Something wasn’t quite right. In meetings at work, I was on the edge of my seat, waiting to shoot down any suggestions that I might disagree with. At home, I would rush through meals so that I could get all of the household chores done. I felt as if I was living to get to the end of each day before it could get to me; my checklist served as my map and measure for success.
In Hindi films they refer to goal oriented types as ‘toppers’, as in, ‘top of the class.’ And if I played a part in a Hindi film, this would probably be it. After graduating with full marks, I was awarded a prestigious scholarship that allowed me to travel across the world with my family. It was intoxicating, and when we returned from a whirlwind year abroad, I continued to live at the same hectic pace. I accepted a job and was promoted three times in three years. With each promotion, I changed residences. I was divided between identities; mother, wife, sister, daughter, friend, and at work my email signature had three titles beneath it. I hated to let anyone down, so I would take on whatever was asked of me: add it to the checklist!
I took up running to manage stress and to curb the effects of the caffeine and sugar I consumed to get through exhausted afternoons at the office. My morning run consisted of 3 miles every day at 5 AM. It was my meditation, and like all things on the list, it became so important for me to check off that when my knees began to ache and my shoulder froze up, I ignored my body. I would strap on a knee brace and would run while holding my arm over my head (good thing I ran under cover of darkness). The checklist made me feel as if I was keeping it all together, but one day it hit me: I couldn’t wake up to run. My knees, shoulders, and back ached. I was cold to the bone. It lasted for months. I felt like I was juggling life while trapped on a treadmill, trying to keep the balls in the air and to stay on the belt as it propelled me forward, and I was about to fall flat on my face.
Inspired by my love for Hindi movies, I took up cooking Indian food. It was an attempt to reconnect to the things that I enjoyed, and as fate would have it, while working my way through cookbooks I learned that Ayurveda is the foundation of Indian cuisine. I knew that Ayurveda had to be about more than local and seasonal cuisine, so this topper enrolled in Kripalu School of Ayurveda with very little knowledge about what Ayurveda actually was. I thought that I would learn about food and diet, and I did, but I also learned that diet isn’t just what we eat, but how, when, and why. Food is just one important element of the many things that impact the mind, body, and soul. According to Ayurveda, everything on earth consists of 5 elements: space, air, fire, water, and earth. The elements exist as combinations, referred to as doṣas: vāta (air and space), pitta (fire and water), kapha (water and earth). Everybody has all three doṣas present in them, but each person has their own unchanging base combination that is unique, called prakṛti. As life happens to us, the seasons change, experiences are absorbed by the body, the doṣas can become imbalanced, which, if left untreated, can manifest as disease.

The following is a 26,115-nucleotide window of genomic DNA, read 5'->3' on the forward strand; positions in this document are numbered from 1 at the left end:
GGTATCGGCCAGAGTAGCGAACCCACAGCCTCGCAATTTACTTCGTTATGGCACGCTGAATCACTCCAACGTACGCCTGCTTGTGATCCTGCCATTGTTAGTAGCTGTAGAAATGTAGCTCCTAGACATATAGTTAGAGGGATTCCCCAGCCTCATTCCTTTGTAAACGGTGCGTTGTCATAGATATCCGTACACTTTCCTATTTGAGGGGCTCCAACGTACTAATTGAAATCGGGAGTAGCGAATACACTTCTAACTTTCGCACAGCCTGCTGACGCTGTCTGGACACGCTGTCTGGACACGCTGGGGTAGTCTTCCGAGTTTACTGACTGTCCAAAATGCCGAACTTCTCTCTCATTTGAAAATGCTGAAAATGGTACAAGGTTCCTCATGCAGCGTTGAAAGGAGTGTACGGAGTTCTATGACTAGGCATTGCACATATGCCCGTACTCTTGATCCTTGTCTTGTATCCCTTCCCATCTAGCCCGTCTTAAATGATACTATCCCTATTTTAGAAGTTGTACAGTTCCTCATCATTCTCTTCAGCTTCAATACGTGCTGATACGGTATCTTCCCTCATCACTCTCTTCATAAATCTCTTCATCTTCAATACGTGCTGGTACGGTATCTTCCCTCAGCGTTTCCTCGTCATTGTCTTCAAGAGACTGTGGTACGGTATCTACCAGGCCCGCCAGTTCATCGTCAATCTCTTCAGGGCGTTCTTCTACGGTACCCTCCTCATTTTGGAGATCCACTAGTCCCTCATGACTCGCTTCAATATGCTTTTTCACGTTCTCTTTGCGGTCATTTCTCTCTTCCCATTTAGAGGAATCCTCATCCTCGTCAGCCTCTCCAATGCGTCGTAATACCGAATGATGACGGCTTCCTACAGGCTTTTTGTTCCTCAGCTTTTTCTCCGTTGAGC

For those who know a little about Ayurveda, it is probably obvious that pitta is my prominent dosha. Pittas tend to be determined people who are goal oriented, but when the flames of pitta become aggravated by the wind and space associated with excess vāta, they can burn without intention. And they can burn things down. It made sense: I was burning at both ends, metaphorically speaking, and was checking items off of my list without purpose. I was furiously bouncing from one item to the next, snapping at my colleagues, irritable, anxious, and completely stressed out.
This pitta had a vāta problem.
Vāta was affecting my body in other ways as well. The cold I was feeling, the pain in my bones, the cracking joints, was all due to excess vāta dosha. Vāta is stirred up by stress, and I imagined its onslaught as a dust storm. The winds stirring up dry earth, covering everything in sight, robbing it of moisture, and asphyxiating everything. My life was full of movement and stress, and my body, mind, and spirit were suffocating in the storm. The first step to recovery was to get grounded. How do you help the dust to settle during a storm? You quiet the winds and weigh the debris down. I went from eating kale for breakfast and salad for lunch and dinner to eating oatmeal, grains, and root vegetables like yams and potatoes covered in warming spices and ghee. It was late autumn, after all, and the cold in my body was telling me that it needed something heavier and warming. I just had to learn to listen to it. And to teach myself to listen, I started practicing meditative breathing exercises and a daily self-massage with oil known as abhyanga to put my mind and body in sync.
I immediately noticed a difference; I was warm for the first time in years, I was breathing, and I was approaching my list mindfully. Instead of just doing, I stopped to think about what I wanted to be doing and what my body needed. And the more that I worked on putting vāta in its place by filling the space it created in my body, the better I felt. Instead of just burning through life, I found that through understanding the role that the elements play in my body, I burned brighter.